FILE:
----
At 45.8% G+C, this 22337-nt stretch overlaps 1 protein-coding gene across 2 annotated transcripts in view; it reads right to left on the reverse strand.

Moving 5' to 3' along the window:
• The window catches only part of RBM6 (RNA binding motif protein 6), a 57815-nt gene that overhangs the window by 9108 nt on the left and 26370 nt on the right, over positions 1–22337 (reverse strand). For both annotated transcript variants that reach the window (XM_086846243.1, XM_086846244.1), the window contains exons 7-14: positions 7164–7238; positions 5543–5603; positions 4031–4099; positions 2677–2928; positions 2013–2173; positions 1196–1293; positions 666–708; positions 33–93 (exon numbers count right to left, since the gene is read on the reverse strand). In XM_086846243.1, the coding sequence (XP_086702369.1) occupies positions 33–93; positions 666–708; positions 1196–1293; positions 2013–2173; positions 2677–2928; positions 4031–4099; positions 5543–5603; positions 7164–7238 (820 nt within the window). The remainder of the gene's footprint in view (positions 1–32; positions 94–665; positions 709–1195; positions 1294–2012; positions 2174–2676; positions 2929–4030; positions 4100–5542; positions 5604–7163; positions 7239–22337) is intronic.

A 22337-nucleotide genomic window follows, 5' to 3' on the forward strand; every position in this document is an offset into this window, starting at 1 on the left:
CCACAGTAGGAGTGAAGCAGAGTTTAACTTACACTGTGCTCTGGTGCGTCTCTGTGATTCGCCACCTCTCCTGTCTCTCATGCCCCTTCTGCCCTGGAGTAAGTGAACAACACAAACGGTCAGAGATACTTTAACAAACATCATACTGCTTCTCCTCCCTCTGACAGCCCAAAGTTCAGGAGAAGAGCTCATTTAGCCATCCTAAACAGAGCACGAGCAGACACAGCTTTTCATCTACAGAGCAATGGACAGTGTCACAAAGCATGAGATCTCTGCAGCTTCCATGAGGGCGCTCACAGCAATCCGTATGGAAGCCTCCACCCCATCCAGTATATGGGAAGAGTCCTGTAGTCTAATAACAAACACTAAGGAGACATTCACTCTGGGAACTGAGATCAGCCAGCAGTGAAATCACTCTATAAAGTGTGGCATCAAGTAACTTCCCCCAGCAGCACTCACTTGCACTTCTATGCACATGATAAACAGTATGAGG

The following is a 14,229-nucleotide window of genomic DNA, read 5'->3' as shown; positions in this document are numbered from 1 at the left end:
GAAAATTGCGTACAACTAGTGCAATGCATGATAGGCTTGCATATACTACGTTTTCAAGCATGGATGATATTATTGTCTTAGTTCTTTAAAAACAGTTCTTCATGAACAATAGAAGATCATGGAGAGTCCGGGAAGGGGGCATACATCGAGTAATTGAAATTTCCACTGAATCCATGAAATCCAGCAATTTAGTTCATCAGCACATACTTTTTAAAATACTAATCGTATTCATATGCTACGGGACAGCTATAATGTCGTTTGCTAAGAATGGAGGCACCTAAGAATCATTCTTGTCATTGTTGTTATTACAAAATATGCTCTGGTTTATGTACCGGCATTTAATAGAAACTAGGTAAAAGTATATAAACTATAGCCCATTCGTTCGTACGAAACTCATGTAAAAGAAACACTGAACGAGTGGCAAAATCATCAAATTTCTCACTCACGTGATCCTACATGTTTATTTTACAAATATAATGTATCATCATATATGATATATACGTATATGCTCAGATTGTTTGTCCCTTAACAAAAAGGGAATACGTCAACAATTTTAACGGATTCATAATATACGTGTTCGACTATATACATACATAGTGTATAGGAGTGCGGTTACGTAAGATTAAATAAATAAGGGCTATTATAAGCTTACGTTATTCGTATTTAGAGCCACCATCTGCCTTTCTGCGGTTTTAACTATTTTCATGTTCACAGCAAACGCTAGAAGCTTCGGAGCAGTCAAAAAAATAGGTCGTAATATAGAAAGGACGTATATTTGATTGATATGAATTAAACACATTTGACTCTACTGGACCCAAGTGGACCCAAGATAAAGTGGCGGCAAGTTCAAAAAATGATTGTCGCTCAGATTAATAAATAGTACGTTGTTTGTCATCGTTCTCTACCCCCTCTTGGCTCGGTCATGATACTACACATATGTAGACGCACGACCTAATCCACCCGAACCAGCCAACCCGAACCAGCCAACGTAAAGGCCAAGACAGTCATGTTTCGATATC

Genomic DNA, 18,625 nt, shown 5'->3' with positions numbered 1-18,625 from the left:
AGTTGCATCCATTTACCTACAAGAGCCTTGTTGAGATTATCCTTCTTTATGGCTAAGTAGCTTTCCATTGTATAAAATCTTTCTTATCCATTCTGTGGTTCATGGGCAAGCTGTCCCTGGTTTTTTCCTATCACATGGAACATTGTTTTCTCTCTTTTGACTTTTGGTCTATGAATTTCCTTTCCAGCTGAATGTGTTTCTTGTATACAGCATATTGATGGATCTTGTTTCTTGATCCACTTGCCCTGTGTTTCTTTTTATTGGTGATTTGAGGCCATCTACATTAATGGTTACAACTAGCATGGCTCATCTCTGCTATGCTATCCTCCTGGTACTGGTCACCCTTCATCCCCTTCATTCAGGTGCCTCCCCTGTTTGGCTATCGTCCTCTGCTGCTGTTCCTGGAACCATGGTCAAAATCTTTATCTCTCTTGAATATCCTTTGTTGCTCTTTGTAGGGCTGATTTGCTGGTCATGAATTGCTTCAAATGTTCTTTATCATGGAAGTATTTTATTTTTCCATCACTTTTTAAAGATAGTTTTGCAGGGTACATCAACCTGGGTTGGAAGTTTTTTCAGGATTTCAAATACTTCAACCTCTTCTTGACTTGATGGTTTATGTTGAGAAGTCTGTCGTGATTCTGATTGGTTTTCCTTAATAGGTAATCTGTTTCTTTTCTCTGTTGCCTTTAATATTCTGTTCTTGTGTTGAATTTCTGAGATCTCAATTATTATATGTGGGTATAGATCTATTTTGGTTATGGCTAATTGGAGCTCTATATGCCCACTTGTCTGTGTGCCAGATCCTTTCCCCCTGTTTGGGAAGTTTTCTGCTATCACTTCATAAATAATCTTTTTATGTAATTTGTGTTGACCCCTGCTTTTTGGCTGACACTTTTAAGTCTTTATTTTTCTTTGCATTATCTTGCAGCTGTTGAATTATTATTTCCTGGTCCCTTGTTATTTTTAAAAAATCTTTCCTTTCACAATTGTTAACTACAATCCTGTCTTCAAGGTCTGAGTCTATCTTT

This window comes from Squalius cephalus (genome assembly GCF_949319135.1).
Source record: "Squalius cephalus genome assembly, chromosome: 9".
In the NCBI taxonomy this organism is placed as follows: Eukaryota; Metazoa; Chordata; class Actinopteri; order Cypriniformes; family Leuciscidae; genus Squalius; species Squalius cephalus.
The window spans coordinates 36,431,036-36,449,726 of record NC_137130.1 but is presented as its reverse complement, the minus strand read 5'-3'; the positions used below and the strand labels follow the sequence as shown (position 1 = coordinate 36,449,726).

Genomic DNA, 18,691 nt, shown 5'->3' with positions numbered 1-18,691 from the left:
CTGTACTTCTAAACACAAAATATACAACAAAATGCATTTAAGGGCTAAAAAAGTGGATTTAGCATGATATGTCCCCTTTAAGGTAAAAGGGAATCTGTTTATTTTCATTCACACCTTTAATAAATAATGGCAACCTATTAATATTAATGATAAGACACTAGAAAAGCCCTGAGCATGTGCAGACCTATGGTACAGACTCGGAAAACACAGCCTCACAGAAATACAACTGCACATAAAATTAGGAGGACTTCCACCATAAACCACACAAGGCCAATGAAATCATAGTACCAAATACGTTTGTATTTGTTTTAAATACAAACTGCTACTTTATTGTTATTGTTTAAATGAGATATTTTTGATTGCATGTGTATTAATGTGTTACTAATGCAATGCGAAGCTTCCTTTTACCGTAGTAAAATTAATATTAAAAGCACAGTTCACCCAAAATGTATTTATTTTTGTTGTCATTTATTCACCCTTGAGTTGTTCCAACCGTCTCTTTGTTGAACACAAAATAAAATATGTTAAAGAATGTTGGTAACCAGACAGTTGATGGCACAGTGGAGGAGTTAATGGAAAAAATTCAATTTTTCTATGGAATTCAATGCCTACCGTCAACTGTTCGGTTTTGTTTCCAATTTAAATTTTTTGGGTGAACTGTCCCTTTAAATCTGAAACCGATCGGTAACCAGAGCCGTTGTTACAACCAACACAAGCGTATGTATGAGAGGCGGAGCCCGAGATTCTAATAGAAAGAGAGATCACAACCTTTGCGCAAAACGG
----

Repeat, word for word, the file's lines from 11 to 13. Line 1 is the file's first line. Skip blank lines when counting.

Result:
Source record: "Squalius cephalus genome assembly, chromosome: 9".
In the NCBI taxonomy this organism is placed as follows: Eukaryota; Metazoa; Chordata; class Actinopteri; order Cypriniformes; family Leuciscidae; genus Squalius; species Squalius cephalus.
The window spans coordinates 36,431,036-36,449,726 of record NC_137130.1 but is presented as its reverse complement, the minus strand read 5'-3'; the positions used below and the strand labels follow the sequence as shown (position 1 = coordinate 36,449,726).